Friday, September 19, 2008
I like to think I’m a reasonably patient person, though there are a few things that test that patience. Prominent among them are automated phone systems. But then again, who hasn’t been annoyed by them?
A common reason for my irritation has to do with my accent (it’s British). Odd as it may seem, on many occasions the voice recognition technology has struggled to recognize my particular brand of English.
For example, one time I was required to say the word “Texas” only to be told that my response was not recognized. Being stubborn and mischievous--while also determined to get one over on the ubiquitous computerized voice--I persisted with my take on the pronunciation (after all, everyone else can understand me so why can’t you, I thought). Still unable to proceed, I gave in and again repeated “Texas”, this time slowly drawing out the vowel sounds. I was immediately connected. Strange, isn’t it?
In an age of rapid changes human contact is being further eroded, and I am not a fan. All I really want when I need to resolve a charge on a bank statement, ask about a promotion--or whatever else it may be--is to speak to a human.
My preferred tactic is usually to play dumb so that I am automatically connected to a real person, though I suspect they are onto that one and already have plans to circumvent it.
Worst of all, perhaps like me, you’ve been on hold for a long time only to be greeted out-of-the-blue by a rather cheerful "Goodbye!"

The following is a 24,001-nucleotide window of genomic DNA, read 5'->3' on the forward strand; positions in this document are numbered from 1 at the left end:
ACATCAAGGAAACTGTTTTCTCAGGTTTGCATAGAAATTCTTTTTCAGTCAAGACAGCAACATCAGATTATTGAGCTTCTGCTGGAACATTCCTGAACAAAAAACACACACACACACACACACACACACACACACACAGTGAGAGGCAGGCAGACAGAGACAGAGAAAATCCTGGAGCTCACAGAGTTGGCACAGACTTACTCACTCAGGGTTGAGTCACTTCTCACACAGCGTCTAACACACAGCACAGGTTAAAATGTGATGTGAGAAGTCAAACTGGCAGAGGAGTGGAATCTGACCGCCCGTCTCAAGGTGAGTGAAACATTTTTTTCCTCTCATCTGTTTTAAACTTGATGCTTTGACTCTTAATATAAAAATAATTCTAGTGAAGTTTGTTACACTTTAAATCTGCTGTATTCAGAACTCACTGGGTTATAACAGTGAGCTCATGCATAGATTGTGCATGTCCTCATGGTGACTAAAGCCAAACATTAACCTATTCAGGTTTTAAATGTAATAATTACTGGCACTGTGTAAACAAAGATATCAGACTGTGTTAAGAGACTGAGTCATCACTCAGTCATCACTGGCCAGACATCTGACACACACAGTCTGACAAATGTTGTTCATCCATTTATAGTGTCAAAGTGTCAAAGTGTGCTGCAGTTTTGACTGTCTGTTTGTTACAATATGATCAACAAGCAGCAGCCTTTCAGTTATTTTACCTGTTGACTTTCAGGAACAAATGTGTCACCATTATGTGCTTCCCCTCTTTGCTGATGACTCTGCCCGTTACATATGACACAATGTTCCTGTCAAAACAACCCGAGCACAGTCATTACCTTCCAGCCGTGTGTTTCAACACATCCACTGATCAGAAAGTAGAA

The next time I get stuck in automated phone system hell I'll use some cockney rhyming slang and state that I want to rabbit (on the dog) with the gov’nor (speak on the phone with the manager).
Now that really would be interesting...
Saturday, September 6, 2008
The GOP bandwagon rolled into town this past week just as the weather began to feel more like fall. But it wasn’t only the weather that was changing.
Remarkably, the Republicans were able to wrap up their conference by stealing from the Democrats the mantle of change. After eight years of short-sighted policies and misgovernment, you’d think it was the Democrats who owned change. Not any more.
John McCain’s acceptance speech was big on change. He told the crowd that he couldn’t wait to introduce Sarah Palin to the “old, big spending, do nothing, me first, country second, Washington crowd.” He further promised that “change is coming.”
Only a week ago you’d have been hard pressed to conceive of such a turnaround in Republican fortunes, and though questions may yet surface about Sarah Palin, it appears that the Republicans have re-energized their campaign.
Perhaps in response to Palin’s speech, in which she contrasted Obama's experience to her own, the Democrats are now quiet on the experience issue; whereas the Republicans, for similar reasons, speak more of change than of experience.
As I watched the red, white, and blue balloons cascade down on the delegates I almost had to rub my eyes to convince myself that these were the incumbents. If McCain can succeed in separating himself from George Bush it would be remarkable, though count on the Democrats to continue to link them together at every opportunity.
Finally, contrast McCain’s concept of change (shaking up the government), to Obama’s (inspiring people to make change) and you have a fascinating contest. But with all the alarming things going on, can an incumbent party really successfully re-cast themselves in this way? Can they pull it off? More to the point, will voters buy it?
Change is clearly a force with a momentum of its own. But what an exciting race!